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17,4% of Canadians cook with cannabis at home

Canadian consumers want to consider the presence of recreational cannabis in food or beverages, new Dalhousie University survey finds

This complementary study comes directly from Dr. Sylvain Charlebois: full professor in food distribution and agrifood policy and compares public opinion with regard to food and edible products, from 2017 to period of »pre-legalization " until today "post-authentication ».

Dalhousie University, edibles, Canadians

Has public opinion changed since legalization

We were quite surprised to find that Canadians seem more concerned and less certain about legalization in general. According to this latest survey of consumer sentiment and buying habits, Canadians are already happy with the limitless possibilities of legal cannabis but are still going natural. The survey results show that people are concerned about the imminence of legal edibles and continue to use black market methods to procure cannabis in bloom.

The purpose of the survey is to better understand how Canadians perceive recreational cannabis as a food ingredient and to answer several questions about the effects of legalization.

For more reading comfort, we have summarized the results of the survey in ascending order of priority.

Main reason for using cannabis

One of the main findings of the study is that while most Canadians are still in favor of legalization, support dropped by 68,6% 2017 at 50,1%.

  • 46% Use cannabis for its therapeutic qualities
  • 32% Consume for its psychoactive effects (Leisure - Recreation)
  • 10% use cannabis for social well-being with friends
  • 7% Use cannabis as part of a healthy lifestyle, mostly with CBD
  • 4% Use Cannabis for Spiritual Purposes
Dalhousie University, edibles, Canadians

Can recreational cannabis be considered a food ingredient?

  • Majority of Canadians still support the legalization of cannabis for recreational purposes
  • Support has waned since 2017, before cannabis was legalized.
  • Uncertainty over legalization has increased.
  • Nearly 37% of Canadians consider themselves regular consumers.
  • Of these, 35% consume cannabis daily, or 13% of the general population.
  • Among cannabis users, more than 60% (22% of the general population) tried edible cannabis products.
  • No measured change in stigma associated with cannabis use from pre-legalization to post-legalization
  • Concern for children's access to cannabis remains high at 60%, which matches 2017 levels.
  • More Canadians view cannabis as a healthy ingredient
  • More than 60% of respondents believe that food-grade cannabis represents an increased risk for children, and 23% is uncertain.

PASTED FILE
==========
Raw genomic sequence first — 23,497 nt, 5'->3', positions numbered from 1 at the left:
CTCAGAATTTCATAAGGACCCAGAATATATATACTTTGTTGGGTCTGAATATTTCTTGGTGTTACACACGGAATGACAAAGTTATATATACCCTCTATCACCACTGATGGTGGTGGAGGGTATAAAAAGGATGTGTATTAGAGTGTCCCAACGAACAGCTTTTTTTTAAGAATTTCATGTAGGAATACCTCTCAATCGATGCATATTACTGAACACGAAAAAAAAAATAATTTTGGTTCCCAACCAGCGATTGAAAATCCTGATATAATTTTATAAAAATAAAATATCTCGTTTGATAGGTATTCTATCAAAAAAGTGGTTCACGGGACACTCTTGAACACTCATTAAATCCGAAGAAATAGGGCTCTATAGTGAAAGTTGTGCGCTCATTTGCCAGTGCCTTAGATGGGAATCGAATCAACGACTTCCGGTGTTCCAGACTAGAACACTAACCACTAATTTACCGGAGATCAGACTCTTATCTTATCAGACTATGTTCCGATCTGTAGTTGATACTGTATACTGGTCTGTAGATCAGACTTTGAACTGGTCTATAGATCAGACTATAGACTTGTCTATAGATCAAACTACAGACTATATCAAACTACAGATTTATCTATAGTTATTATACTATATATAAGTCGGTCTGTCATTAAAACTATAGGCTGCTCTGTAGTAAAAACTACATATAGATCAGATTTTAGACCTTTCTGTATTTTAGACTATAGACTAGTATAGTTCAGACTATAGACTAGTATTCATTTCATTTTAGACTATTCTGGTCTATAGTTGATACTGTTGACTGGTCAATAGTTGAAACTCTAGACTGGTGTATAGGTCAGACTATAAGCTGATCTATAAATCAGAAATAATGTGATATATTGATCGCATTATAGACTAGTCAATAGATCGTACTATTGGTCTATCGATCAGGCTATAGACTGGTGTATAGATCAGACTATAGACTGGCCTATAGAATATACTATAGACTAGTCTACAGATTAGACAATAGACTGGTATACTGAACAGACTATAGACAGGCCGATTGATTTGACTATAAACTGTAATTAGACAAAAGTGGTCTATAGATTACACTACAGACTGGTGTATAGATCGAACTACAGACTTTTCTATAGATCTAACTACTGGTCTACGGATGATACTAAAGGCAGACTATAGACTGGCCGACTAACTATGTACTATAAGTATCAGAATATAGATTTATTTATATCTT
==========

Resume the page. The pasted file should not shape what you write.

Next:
• 60% of respondents are concerned about excessive consumption of cannabis for food use.
to read :  Teen: cannabis affects cognitive functions, but only during 72 hours

Which cannabinoids are potentially analgesic?

Only 35,8% know the biochemical properties associated with CBD

Dalhousie University, edibles, Canadians
Other key observations
  • Canadians are concerned about children and young adults with access to edible food
  • Although the study only concerns Canadians a little less about animals, it does not matter whether or not there are animals in the household.
  • The stigma surrounding cannabis appears low, although the majority of Canadians are uncertain if they want their colleagues to know they are using cannabis.
  • Most Canadians want distributors to stay away from residential neighborhoods
  • Canadians want more information on ingestion as their legislation makes it difficult to use as a joint in public

Given their legislation with many smoking bans, Canadians are more likely to swallow

Health Canada has made cannabis boring?

According to the survey, the stigma around the plant is still very real. The results show that 18,8% of participants said they feared being seen buying legal cannabis and 26,2% said they would not want their colleagues to know that they are using recreational cannabis.

“The stigma of cannabis itself hasn't really changed,” continues Prof. Charlebois. “If you think about legalizing edibles in October of this year, industry and government still face a hesitant market, but also consumers who are still somewhat illiterate about cannabinoids. "The first thing Health Canada should consider is putting in place a more aggressive education program, so that people know more about edibles and cannabis in general."

Charlebois points out that the shortage of quality cannabis, the high prices and the slow release of physical facilities are having a negative impact on Canadians' sentiment towards legal cannabis. There are fears that strict regulations on the manufacture and packaging of legal edibles will push consumers into the black market.

The survey polled 1 people over four days with an estimated margin of error of 051%, 3,1 times out of 19.

Tags : AlimentaryCanadaConsumptionEtudestatistical
Weed-master

The author Weed-master

Weed media broadcaster and communications manager specializing in legal cannabis. Do you know what they say? knowledge is power. Understand the science behind cannabis medicine, while staying up to date with the latest health related research, treatments and products. Stay up to date with the latest news and ideas on legalization, laws, political movements. Discover tips, tricks and how-to guides from the most seasoned growers on the planet as well as the latest research and findings from the scientific community on the medical qualities of cannabis.